Thursday, August 18, 2011

A Farewell to Wands

A few weeks ago on this blog, I pondered the future careers of the juvenile leads of the Harry Potter franchise. Now that the summer which has been rather dominated by the much-anticipated release and colossal success of Harry Potter and the Deathly Hallows - Part 2 draws to a close, let's turn our attention to the many distinguished members of the acting profession and period drama stalwarts who have supported and thwarted Harry and company in their many endeavours over the past ten years on screen. The Half-Blood Prince himself, Alan Rickman, suggests that acting in a Harry Potter film is a very particular phenomenon: "Jo Rowling lays out a very sure road map. There's what's right and what's wrong. They are rules to playing it and once you live inside those rules, in many ways it plays itself because the situations are so strong and her grasp of her narrative is so iron-clad that it's not so much what you chose to do as not disobeying it."

Although certain cast members such as Rickman had rather meaty roles, you may have missed the brief appearances of many, many others if you're one to blink regularly. Never did so many leading lights have so little to do. Much of their screen time was spent standing in the background reacting to things. The above still from the last movie is a case in point. Miriam Margolyes, Gemma Jones, Jim Broadbent and David Bradley as Professor Sprout, Madam Pomfrey, Professor Slughorn and Mr. Filch react as it seems as though the boy wizard's luck has finally run out, putting a dampener on the end-of-term Hogwarts staff do due to be held the following night! In all seriousness, this series of films has done wonders for the British film industry and is fondly referred to amongst thespians as the Harry Potter Pension Scheme, allowing them not only to inhabit a richly-realised fantasy world complete with wands and outlandish outfits but to spend their time away from said world at other more creatively challenging albeit less financially lucrative pursuits.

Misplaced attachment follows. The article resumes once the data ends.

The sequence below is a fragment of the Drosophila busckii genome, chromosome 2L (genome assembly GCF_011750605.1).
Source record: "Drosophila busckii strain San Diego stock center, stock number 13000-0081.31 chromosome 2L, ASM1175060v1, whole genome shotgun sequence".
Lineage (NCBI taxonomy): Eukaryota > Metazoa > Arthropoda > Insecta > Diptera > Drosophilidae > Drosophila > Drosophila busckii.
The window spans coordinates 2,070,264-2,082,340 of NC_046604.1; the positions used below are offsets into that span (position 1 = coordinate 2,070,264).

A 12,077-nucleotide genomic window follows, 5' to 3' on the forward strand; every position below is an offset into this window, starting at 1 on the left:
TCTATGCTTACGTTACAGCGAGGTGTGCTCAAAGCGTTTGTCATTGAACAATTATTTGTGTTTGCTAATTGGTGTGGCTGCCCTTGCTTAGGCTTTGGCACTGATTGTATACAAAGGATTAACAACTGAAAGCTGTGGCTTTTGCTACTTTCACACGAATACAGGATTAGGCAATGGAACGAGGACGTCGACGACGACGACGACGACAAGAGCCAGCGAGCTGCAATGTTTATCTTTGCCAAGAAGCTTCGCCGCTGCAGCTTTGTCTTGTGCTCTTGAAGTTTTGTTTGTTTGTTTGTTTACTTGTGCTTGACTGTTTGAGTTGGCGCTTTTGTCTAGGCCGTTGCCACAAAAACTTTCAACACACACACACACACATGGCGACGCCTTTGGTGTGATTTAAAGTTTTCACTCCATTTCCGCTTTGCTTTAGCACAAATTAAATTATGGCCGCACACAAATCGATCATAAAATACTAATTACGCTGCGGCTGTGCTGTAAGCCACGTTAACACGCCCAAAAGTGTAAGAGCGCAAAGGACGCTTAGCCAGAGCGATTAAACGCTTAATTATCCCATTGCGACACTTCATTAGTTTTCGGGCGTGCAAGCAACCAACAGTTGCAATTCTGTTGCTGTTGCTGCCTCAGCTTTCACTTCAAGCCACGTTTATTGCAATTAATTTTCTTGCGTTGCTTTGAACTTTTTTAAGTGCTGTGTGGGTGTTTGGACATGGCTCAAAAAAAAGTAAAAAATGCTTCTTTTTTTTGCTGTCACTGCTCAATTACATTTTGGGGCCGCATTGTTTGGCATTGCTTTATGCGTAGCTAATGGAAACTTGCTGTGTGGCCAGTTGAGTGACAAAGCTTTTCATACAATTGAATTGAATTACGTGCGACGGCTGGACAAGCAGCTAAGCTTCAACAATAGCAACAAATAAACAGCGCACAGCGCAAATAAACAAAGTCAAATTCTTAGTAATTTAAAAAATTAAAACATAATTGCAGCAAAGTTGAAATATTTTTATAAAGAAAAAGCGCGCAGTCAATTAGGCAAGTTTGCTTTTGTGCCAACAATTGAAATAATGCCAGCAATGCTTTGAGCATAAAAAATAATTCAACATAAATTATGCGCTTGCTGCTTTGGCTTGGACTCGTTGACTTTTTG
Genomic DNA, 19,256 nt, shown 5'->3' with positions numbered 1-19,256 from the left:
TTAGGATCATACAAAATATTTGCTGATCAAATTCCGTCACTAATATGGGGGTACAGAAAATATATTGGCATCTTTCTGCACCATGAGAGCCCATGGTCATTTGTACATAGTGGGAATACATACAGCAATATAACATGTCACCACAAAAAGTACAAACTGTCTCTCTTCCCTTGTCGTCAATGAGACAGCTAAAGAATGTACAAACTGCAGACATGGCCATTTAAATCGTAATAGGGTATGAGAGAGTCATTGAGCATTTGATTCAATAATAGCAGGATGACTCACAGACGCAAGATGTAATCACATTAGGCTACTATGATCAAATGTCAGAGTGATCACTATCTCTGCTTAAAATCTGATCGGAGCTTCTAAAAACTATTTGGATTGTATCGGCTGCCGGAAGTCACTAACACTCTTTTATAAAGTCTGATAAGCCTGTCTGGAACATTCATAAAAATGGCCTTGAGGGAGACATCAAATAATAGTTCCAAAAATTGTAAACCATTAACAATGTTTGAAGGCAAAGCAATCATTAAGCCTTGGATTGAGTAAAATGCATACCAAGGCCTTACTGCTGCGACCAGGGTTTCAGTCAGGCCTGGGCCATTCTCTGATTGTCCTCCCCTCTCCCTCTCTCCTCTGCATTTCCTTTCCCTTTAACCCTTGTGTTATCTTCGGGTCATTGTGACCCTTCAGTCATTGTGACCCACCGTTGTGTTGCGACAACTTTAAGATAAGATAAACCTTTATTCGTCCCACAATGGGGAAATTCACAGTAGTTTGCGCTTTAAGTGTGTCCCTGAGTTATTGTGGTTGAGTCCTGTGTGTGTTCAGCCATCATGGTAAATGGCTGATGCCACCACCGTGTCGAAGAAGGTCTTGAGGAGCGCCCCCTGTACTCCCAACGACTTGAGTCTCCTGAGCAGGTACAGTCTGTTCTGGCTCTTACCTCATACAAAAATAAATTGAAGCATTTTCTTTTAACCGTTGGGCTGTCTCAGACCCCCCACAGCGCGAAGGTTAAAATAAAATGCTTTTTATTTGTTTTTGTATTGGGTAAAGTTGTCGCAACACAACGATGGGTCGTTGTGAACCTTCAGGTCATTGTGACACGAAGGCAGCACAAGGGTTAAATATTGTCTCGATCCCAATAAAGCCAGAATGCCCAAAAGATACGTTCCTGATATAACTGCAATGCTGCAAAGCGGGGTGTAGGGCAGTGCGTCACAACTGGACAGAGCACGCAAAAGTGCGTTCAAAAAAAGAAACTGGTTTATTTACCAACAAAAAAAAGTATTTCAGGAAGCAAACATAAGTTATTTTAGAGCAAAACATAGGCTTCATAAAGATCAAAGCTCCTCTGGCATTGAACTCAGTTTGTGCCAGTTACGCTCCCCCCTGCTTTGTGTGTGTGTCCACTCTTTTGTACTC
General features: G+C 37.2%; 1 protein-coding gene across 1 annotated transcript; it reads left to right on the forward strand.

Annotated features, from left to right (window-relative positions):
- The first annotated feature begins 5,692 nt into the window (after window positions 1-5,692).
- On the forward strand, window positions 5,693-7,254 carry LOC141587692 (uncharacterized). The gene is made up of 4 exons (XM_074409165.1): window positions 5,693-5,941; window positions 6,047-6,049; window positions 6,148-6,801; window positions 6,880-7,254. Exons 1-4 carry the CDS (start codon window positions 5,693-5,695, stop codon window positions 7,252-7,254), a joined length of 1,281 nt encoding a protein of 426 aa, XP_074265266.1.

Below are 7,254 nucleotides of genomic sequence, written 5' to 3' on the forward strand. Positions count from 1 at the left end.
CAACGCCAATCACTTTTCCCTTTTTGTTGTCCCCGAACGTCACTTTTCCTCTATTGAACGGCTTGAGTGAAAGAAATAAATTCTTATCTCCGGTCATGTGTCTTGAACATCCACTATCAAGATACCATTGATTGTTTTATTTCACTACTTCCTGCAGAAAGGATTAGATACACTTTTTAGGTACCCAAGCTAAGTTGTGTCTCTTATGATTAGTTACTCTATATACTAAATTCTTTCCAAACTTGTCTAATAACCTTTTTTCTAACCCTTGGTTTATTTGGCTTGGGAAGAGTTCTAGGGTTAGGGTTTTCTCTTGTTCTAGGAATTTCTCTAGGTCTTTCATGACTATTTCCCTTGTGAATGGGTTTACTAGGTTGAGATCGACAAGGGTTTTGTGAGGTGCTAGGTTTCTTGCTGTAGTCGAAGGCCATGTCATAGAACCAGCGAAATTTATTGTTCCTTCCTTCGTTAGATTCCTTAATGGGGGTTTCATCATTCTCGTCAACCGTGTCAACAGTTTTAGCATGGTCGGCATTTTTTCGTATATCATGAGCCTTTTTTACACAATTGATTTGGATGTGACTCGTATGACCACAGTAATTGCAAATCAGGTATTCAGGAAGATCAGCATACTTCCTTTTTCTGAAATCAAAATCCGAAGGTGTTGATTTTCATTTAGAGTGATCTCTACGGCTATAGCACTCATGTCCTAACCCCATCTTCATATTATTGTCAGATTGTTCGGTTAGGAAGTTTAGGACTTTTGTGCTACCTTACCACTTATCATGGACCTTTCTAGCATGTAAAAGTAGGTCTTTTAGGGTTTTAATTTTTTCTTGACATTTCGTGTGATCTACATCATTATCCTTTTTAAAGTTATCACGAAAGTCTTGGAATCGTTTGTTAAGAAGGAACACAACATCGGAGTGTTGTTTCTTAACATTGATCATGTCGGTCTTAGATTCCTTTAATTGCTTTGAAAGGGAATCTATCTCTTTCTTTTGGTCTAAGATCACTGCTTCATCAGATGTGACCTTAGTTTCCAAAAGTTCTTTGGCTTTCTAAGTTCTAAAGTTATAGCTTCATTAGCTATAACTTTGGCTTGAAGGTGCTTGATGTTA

Also, all these actors should be forever grateful to the Harry Potter films for providing a wealth of material for the all-important chat-show anecdote. How about Helena Bonham Carter inadvertently rupturing accident-prone Neville Longbottom's eardrum with her wand, Julie Walters being terrified of the pigeons at King's Cross Station whilst wearing Mrs Weasley's birdseed-padded dress and cardigan combo or Michael Gambon having to avail of a beard protector as he chowed down on bangers and mash in the canteen at lunchtime? Surely the like of those stories would liven up any interview about the latest Rattigan revival or Austen adaptation or at least provide some levity and whimsy. So long Harry old chum! The new series of The One Show will be better for you having been with us.

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